I see a lot of other kettlebell trainers and enthusiasts on here working out with double bells of the same weight. Honestly, I’m a little envious! However, I don’t have the cash to spend on two kettlebells of equal weight. So, I like to get creative and integrate mixed weights into my workouts from time to time.
Now that I’ve lost a considerable amount of weight, my fitness goals have started to shift. I’ve been focusing on building strength and muscle, however, there are several other areas which need improvement as well. Flexibility, range of motion, and of course stability and balance. I consider these to be finesse attributes that often get overlooked. Although, the two exercises I’ll be discussing will also help to build strength. Specifically in the legs.
Anyone who follows Jillian on Instagram probably knows how she loves to use kettlebells as an anchor point. This time she mixes up both competition kettlebells with lighter traditional-styled ones. It’s not a strenuous workout by any means, but it will keep you on your toes for sure! That’s the beauty of kettlebells, you can target so many areas of fitness. It doesn’t have to be just about strength and power.
Before I came up with Game of Bells: Swinging to 300, I created another method to do 300 kettlebell swings in a workout session. It doesn’t involve downsizing or switching weights. It should be done with whatever current kettlebell weight you’re comfortable with. For myself, that weight is 35 lbs.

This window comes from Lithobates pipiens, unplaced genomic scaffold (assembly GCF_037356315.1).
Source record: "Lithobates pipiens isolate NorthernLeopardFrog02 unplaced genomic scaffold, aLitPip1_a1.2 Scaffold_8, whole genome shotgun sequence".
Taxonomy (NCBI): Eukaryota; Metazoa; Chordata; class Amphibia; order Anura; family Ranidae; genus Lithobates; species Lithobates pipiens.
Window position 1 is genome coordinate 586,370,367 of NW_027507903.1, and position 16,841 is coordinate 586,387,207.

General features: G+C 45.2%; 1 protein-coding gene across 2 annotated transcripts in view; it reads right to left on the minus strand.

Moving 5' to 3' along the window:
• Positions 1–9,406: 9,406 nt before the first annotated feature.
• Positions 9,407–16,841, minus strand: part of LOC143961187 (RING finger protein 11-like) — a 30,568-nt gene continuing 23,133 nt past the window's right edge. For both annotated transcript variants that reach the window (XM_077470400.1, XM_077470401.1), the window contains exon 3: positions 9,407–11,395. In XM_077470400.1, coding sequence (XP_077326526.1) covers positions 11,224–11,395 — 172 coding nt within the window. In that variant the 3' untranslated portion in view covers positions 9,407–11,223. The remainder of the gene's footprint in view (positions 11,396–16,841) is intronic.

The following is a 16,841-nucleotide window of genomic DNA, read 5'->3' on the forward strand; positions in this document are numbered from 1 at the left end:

Even though at this time I’ve had several kettlebells at my disposal, I’ve naturally stuck with my current weight and haven’t touched the others in quite some time. That is until now. I wanted a workout that incorporates 3 different sized kettlebells while still providing a challenge. Surprisingly, I believe I’ve accomplished just that.
There are a variety of different exercises that can be done to strengthen your core muscles. Those muscles, the ones that are located around your pelvis, are important for balance and stability. A floor exercise like the bridge is an example of one such core exercise that can be integrated into a workout or used as a warm-up. However, when it comes to working out multiple muscles at the same time, no other piece of gym equipment does more in less time than the kettlebell. Especially when using them in flows.
If you’re like me and want to lose weight quickly by working out with kettlebells, you need to check out the video in this post. The kettlebell exercises featured aren’t overly complex but they will challenge you! It doesn’t matter if you’re a beginner or experienced kettlebell user, this workout by Chandler Marchman is great for all fitness levels.
The author of this workout, Anna Junghans, intended it to be for females. However, like most kettlebell workouts, anyone can benefit from it! It’s simplistic by design which makes it great for beginners. However, still effective enough for kettlebell veterans who want to work on their balance and dexterity.
Whether you’re new to kettlebells or a veteran, this particular flow should be easy enough to recreate. There are no crazy hand passes or rotational moves you need to worry about. Rather, each exercise is executed with simple and quick precision. It might not look as glamorous as some of the kettlebell mobility workouts, but your body will certainly feel it at the end.
Athlete and home fitness guru Jordan Morello shows us that you can get a great kettlebell workout while seated. In a recent Instagram post, his first 3 slides take some of the lesser known kettlebell exercises and add a creative twist to each. The real impressive part is that 2 of those exercises are done with the legs raised. This not only makes it more difficult for balancing but also puts more strain on the abs.
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